It may be early days, but the Sentence of the Year contest for 2022 already looks a foregone conclusion. On Saturday, the following line appeared towards the end of a newspaper report about an anti-vaccine march.
“John O’Looney, a funeral director and antivaxer, had been due to speak at the march but is believed to be in hospital with Covid.”
Reading that sentence, it’s hard to avoid feeling a pang of sympathy for our comic novelists. Not even the most revered among them could hope to get a line like that past their editors.
“Yes, Mr Amis, it’s very droll. I’m just wondering whether perhaps the name you’ve given to this eccentric conspiracy theorist is a touch lacking in subtlety.”
As it happens, this is not the first time that that particular name has come to public attention. Last month, a group of anti-vaccine activists filed a case at the International Criminal Court. Among the applicants listed at the top were Piers Corbyn, the older brother of St Jeremy, and one John O’Loony (this time spelt without the “e”). And, according to the document submitted in their names, there is “good reason” to believe that the Covid vaccines will kill the vaccinated, about 18 months after injection. Apparently, as part of a plot known as “the Great Reset”, the “Globalist Elite” want to bring about “a great global depopulation”, and “the Vaccinations is one way to do it”.
It’s certainly an interesting theory. I can’t help feeling, however, that it may contain a tiny flaw.
If the theory is correct, then by 2023 the only people left alive – apart from this mysterious Globalist Elite – will be those who repeatedly refused to get vaccinated. Which, for the Globalist Elite, would surely be less than ideal. Put it like this. If I were the Globalist Elite, hellbent on attaining unchallenged dominion over the entire planet, why would I want to get rid of all the people who happily obey authority, while leaving alive all the people who constantly defy it?
Traditionally, after all, dictators have tended to do the opposite. They keep the people who obey them, and kill off the people who defy them. From an authoritarian point of view, to kill off the former and keep the latter seems, at the very least, somewhat shortsighted. Stalin must be rolling in his grave. Imagine what he would say to this Globalist Elite, if he got wind of what they were up to.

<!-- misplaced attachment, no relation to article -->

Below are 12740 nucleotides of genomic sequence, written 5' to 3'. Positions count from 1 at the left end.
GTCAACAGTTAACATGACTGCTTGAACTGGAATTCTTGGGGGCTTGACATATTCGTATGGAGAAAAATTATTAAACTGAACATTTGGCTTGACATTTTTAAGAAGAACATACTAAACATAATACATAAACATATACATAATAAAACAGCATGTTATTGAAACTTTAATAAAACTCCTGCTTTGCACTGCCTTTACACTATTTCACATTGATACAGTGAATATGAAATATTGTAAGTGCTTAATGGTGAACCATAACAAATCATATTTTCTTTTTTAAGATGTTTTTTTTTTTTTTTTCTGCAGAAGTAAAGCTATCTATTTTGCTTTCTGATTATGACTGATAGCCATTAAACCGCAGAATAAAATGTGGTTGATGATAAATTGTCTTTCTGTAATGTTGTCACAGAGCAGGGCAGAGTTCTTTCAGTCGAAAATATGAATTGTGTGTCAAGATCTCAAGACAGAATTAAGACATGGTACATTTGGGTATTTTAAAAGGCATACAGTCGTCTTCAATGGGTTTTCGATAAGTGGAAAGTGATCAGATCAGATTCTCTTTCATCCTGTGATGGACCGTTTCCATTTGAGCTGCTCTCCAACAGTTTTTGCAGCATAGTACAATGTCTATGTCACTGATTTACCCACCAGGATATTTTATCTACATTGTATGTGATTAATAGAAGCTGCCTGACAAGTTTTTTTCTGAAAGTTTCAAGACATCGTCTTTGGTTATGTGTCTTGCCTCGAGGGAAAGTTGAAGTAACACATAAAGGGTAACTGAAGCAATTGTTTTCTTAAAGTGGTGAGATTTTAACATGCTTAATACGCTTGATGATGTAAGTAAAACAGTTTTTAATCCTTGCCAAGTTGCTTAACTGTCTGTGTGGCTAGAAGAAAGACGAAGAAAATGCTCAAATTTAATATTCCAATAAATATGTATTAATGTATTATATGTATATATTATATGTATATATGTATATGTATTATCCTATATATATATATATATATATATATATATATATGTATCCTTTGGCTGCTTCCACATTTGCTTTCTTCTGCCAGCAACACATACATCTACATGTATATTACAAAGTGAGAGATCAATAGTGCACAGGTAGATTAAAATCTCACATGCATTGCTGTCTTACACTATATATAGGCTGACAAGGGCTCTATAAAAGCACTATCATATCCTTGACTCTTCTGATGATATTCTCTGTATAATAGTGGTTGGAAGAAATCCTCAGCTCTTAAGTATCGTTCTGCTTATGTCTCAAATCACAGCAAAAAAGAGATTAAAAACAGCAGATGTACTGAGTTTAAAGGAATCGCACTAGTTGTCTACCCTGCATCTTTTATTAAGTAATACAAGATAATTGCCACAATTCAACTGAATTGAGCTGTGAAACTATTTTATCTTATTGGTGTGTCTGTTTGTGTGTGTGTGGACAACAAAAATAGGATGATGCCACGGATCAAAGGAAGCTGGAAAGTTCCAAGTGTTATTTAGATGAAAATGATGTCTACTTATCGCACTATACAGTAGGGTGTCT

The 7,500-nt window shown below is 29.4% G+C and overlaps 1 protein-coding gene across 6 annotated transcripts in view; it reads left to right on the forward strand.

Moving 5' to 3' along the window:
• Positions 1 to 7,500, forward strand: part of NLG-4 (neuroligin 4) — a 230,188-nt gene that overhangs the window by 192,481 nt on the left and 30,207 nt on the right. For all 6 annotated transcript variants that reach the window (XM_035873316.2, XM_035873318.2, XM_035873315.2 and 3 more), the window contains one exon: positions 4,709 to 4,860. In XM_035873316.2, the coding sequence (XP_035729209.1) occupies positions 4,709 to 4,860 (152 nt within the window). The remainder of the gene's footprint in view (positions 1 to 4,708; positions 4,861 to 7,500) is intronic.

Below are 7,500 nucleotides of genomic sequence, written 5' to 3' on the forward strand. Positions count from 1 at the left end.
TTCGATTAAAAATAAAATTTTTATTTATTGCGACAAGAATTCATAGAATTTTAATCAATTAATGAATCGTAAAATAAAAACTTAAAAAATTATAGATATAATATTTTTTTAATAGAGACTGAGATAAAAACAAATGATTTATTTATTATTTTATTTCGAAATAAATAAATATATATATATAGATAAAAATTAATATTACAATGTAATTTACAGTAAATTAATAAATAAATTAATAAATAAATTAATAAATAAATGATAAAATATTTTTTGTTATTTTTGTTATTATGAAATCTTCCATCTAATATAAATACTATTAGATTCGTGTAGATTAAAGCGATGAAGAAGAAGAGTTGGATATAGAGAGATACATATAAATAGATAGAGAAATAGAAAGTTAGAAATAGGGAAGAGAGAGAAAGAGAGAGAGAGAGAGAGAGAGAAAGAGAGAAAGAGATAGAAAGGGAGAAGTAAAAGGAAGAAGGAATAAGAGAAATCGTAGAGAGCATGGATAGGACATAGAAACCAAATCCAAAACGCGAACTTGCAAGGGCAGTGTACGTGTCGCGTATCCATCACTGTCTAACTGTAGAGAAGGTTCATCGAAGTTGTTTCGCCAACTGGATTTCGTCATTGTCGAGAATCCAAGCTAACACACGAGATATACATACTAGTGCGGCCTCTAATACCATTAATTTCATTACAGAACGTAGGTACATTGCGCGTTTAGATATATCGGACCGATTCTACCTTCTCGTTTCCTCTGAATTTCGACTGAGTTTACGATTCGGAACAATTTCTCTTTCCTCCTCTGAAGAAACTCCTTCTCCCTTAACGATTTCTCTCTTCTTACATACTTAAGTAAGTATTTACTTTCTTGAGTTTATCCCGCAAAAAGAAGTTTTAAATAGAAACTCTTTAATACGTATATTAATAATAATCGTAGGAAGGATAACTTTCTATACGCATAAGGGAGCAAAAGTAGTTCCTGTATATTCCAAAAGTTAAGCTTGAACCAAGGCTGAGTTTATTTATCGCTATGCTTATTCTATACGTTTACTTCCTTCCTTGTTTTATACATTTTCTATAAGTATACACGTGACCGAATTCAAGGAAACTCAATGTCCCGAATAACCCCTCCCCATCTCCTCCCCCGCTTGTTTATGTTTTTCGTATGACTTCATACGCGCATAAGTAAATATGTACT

“For pity’s sake, comrades. This is schoolboy stuff. The dissidents are the ones you’re supposed to eliminate, not the other way round. You can’t hope to run a dictatorship populated solely by people who never do what the authorities tell them. Tractor production figures would collapse overnight. And how are you going to hold a mass rally to celebrate your own glorious leadership, if everyone present is waving placards calling you a liar and saying they hate you? Sure, you could have them all shot. But then you wouldn’t have anyone left to rule over. Honestly. Tyrants these days simply haven’t got a clue.”
On reflection, it seems to me that there are two possible ways to analyse the “great global depopulation” theory. Either the shadowy cabal that runs the world hasn’t thought its secret plans through. Or the anti-vaccine activists have ever so slightly let their imaginations run away with them.
I wonder which it is.
No place like home
Still, not everyone necessarily hates the thought of living under a dictatorship. For one man, in fact, it appears to have an irresistible allure.
According to reports over the weekend, an unnamed man has defected from South Korea to North Korea. This news was startling enough. But then yesterday the plot thickened, when officials in Seoul said that, just a year earlier, the same man had defected from North Korea to South.
Why he should have chosen to make such a swift return north, it’s not easy to say. Of course, we are all prone to indecision. But most of us tend to be indecisive about, say, the colour we wish to paint the walls of our spare bedroom. When it comes to a choice between peaceful prosperity or violent tyranny, however, we tend to take a more consistent view.
At any rate, South Korean officials have apparently discounted the possibility that the man was a North Korean spy. Let’s hope they’re right, for his sake at least. After all, what would happen to him, when he reported back on conditions in the neighbouring country? He couldn’t very well tell Kim Jong-un that the hated capitalist South was vastly richer and happier than the noble socialist North. He’d be shot for treachery.
Imagine. Risking your life by sneaking across the world’s most heavily armed border not once, but twice – only to be executed as soon as you returned safely home.